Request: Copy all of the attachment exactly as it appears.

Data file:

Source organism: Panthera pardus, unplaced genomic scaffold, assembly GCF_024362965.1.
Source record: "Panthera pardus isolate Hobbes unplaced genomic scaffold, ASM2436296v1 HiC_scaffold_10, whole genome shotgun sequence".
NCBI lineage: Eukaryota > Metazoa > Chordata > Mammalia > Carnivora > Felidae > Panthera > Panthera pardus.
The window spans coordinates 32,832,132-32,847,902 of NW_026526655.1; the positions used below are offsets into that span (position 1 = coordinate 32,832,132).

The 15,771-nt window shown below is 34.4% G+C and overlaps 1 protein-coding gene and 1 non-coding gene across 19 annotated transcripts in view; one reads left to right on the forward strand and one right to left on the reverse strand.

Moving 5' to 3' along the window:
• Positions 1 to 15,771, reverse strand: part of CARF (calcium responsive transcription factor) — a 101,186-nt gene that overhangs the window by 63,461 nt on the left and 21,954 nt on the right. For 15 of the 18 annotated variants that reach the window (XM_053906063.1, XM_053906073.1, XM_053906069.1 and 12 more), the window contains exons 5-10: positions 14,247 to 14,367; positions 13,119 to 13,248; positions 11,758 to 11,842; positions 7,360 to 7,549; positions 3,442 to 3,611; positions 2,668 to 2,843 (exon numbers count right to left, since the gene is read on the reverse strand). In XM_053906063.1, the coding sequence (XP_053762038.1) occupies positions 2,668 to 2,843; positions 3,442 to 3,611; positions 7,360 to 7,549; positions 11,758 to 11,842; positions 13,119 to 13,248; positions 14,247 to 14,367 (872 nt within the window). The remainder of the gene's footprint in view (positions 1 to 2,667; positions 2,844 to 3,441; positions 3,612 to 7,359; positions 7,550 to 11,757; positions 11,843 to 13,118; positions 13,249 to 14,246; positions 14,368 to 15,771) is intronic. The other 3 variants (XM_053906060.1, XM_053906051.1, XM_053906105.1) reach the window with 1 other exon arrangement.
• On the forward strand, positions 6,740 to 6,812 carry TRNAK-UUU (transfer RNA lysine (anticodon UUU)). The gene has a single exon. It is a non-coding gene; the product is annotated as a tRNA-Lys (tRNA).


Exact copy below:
Source organism: Panthera pardus, unplaced genomic scaffold, assembly GCF_024362965.1.
Source record: "Panthera pardus isolate Hobbes unplaced genomic scaffold, ASM2436296v1 HiC_scaffold_10, whole genome shotgun sequence".
NCBI lineage: Eukaryota > Metazoa > Chordata > Mammalia > Carnivora > Felidae > Panthera > Panthera pardus.
The window spans coordinates 32,832,132-32,847,902 of NW_026526655.1; the positions used below are offsets into that span (position 1 = coordinate 32,832,132).

The 15,771-nt window shown below is 34.4% G+C and overlaps 1 protein-coding gene and 1 non-coding gene across 19 annotated transcripts in view; one reads left to right on the forward strand and one right to left on the reverse strand.

Moving 5' to 3' along the window:
• Positions 1 to 15,771, reverse strand: part of CARF (calcium responsive transcription factor) — a 101,186-nt gene that overhangs the window by 63,461 nt on the left and 21,954 nt on the right. For 15 of the 18 annotated variants that reach the window (XM_053906063.1, XM_053906073.1, XM_053906069.1 and 12 more), the window contains exons 5-10: positions 14,247 to 14,367; positions 13,119 to 13,248; positions 11,758 to 11,842; positions 7,360 to 7,549; positions 3,442 to 3,611; positions 2,668 to 2,843 (exon numbers count right to left, since the gene is read on the reverse strand). In XM_053906063.1, the coding sequence (XP_053762038.1) occupies positions 2,668 to 2,843; positions 3,442 to 3,611; positions 7,360 to 7,549; positions 11,758 to 11,842; positions 13,119 to 13,248; positions 14,247 to 14,367 (872 nt within the window). The remainder of the gene's footprint in view (positions 1 to 2,667; positions 2,844 to 3,441; positions 3,612 to 7,359; positions 7,550 to 11,757; positions 11,843 to 13,118; positions 13,249 to 14,246; positions 14,368 to 15,771) is intronic. The other 3 variants (XM_053906060.1, XM_053906051.1, XM_053906105.1) reach the window with 1 other exon arrangement.
• On the forward strand, positions 6,740 to 6,812 carry TRNAK-UUU (transfer RNA lysine (anticodon UUU)). The gene has a single exon. It is a non-coding gene; the product is annotated as a tRNA-Lys (tRNA).